this year, and we decided to put a new one out today, and i'm going to share it with you guys because i think, you know, we're all asking ourselves right now what we can do to help, and for me, this is a song that i can kind of give to people to share some hope with them. so the new one i'm going to play today is called "the dark." >> how about this? this is zz ward performing her brand-new song "the dark." so take it away. ♪ ♪ backwoods lighter, pull my hood up, breathe those dreams inside of me ♪ ♪ i see fire so i look up ♪ on these california streets
♪ all my life i been running toward the fight ♪ ♪ oh, lord when i die make my life a lullaby ♪ ♪ till that long good night keep my fire burning like a star ♪ ♪ i'm not afraid of the dark ♪ too many years that i've wasted and now i can't slow down ♪ ♪ i'm just so scared that i'm fading i just can't slow down ♪ ♪ nocturnal beast, born in the east, raised in a small town ♪ ♪ too late to slow down, down, down ♪ ♪ oh, lord when i die make my life a lullaby ♪ ♪ till that long good night, keep my fire burning like a star ♪ ♪ i'm not afraid of the dark
like getting the best evewifi experiencein. with wall-to-wall coverage-there's a win. plus, added protection for your connected devices. that's a win-win. put it together with xfinity mobile- the most reliable wireless network. talk about a winning combo. get xfinity internet and xfinity mobile for just $30 each a month. you'll save up to $400 a year on your wireless bill. plus get $300 off when you buy a new galaxy s20 ultra. now that's... simple. easy. awesome. click, call or visit a store today.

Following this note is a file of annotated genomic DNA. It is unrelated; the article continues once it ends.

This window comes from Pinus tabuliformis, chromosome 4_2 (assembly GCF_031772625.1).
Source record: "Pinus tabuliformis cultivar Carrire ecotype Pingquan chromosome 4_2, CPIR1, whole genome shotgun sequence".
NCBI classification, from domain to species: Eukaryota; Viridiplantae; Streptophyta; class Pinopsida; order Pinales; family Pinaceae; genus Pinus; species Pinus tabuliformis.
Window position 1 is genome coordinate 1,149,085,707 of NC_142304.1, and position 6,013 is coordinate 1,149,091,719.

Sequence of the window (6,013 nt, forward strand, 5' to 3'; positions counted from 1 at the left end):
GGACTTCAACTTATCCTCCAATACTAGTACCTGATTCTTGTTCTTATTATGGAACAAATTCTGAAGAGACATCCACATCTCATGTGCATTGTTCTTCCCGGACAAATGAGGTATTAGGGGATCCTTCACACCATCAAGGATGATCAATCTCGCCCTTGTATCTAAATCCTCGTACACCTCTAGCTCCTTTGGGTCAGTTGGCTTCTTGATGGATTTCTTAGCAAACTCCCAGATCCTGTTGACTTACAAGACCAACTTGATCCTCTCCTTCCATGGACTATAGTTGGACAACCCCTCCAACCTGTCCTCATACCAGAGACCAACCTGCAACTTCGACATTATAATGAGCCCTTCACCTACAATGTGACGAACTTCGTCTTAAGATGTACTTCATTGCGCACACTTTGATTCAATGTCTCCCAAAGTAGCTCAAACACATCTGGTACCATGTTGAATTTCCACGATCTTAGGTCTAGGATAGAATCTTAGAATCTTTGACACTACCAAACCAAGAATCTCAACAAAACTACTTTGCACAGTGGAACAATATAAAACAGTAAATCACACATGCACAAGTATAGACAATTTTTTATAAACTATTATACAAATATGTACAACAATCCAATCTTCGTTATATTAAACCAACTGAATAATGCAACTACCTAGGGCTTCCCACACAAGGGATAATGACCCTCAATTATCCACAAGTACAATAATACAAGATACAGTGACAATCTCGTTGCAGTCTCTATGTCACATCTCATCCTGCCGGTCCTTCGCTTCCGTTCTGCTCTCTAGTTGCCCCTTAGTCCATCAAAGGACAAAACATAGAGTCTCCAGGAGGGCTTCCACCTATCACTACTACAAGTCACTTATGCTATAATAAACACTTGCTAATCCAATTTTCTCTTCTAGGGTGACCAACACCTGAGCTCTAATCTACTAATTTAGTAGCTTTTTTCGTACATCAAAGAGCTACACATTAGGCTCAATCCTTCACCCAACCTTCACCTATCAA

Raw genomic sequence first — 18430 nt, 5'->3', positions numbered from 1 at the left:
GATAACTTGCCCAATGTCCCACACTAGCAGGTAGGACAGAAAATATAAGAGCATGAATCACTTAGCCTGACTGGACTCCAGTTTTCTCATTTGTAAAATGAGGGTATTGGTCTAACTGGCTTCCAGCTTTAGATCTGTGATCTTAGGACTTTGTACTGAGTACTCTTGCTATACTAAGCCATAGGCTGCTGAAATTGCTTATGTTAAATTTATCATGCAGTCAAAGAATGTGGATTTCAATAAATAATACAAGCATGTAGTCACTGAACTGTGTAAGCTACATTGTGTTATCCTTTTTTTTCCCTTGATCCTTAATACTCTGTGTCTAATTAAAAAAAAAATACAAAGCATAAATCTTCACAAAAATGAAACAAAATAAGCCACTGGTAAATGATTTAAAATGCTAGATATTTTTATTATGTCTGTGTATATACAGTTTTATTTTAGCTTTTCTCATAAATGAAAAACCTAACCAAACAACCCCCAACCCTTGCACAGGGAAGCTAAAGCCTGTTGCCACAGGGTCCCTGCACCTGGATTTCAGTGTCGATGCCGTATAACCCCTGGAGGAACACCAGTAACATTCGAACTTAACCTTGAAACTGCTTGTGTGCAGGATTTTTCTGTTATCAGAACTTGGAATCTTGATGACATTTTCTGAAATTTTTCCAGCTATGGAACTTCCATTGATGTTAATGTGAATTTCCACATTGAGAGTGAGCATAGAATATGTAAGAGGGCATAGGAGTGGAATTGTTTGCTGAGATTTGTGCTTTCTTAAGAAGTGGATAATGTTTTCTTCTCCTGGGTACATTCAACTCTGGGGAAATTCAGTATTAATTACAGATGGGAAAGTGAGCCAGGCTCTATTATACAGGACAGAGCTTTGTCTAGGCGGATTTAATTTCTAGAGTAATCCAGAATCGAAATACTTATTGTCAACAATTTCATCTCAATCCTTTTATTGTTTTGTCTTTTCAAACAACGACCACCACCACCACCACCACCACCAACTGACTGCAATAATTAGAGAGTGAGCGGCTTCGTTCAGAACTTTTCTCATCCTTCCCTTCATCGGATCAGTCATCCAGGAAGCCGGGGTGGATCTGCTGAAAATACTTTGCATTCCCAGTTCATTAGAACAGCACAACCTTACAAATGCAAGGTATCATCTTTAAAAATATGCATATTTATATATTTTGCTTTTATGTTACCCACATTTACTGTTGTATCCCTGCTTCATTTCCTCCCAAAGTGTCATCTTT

let's get u and g going. >> this vta stopped all light rail service until further notice after a trainee operatoror covi. officials said all vta operators are being told to isolate themselves until they can be tested. thank you. vitamin d waiting for you outside. look at all that sunshine. we have popup showers today and cooler than average temperatures and high pollen if you are going to venture outside. 58 to 63 is our spread. here is what's going to happen this weekend. a more potent storm coming down with half an inch of rain with rain then showers. not a steady rain but going to be gray and cooler. a one on the storm impact scale. >> thanks. it's time for "live with kenlke kelly and ryan." have a great day.
>> announcer: it's "live with kelly and ryan!" today, film and television star, kevin bacon kevin bacon. plus, comedian, author, and actor, sebastian maniscalco. and experience you can do with the kids, from our favorite teacher, science bob. and join us for "i" in "isolation," the family edition. all next on "live!" ♪ and now, here are kelly ripa and ryan seacrest! >> kelly: hi, there appeared >> ryan: good morning. >> kelly: good morning. it is thursday, march 26, 2020. because the days still matter. and this is starting to feel like an extended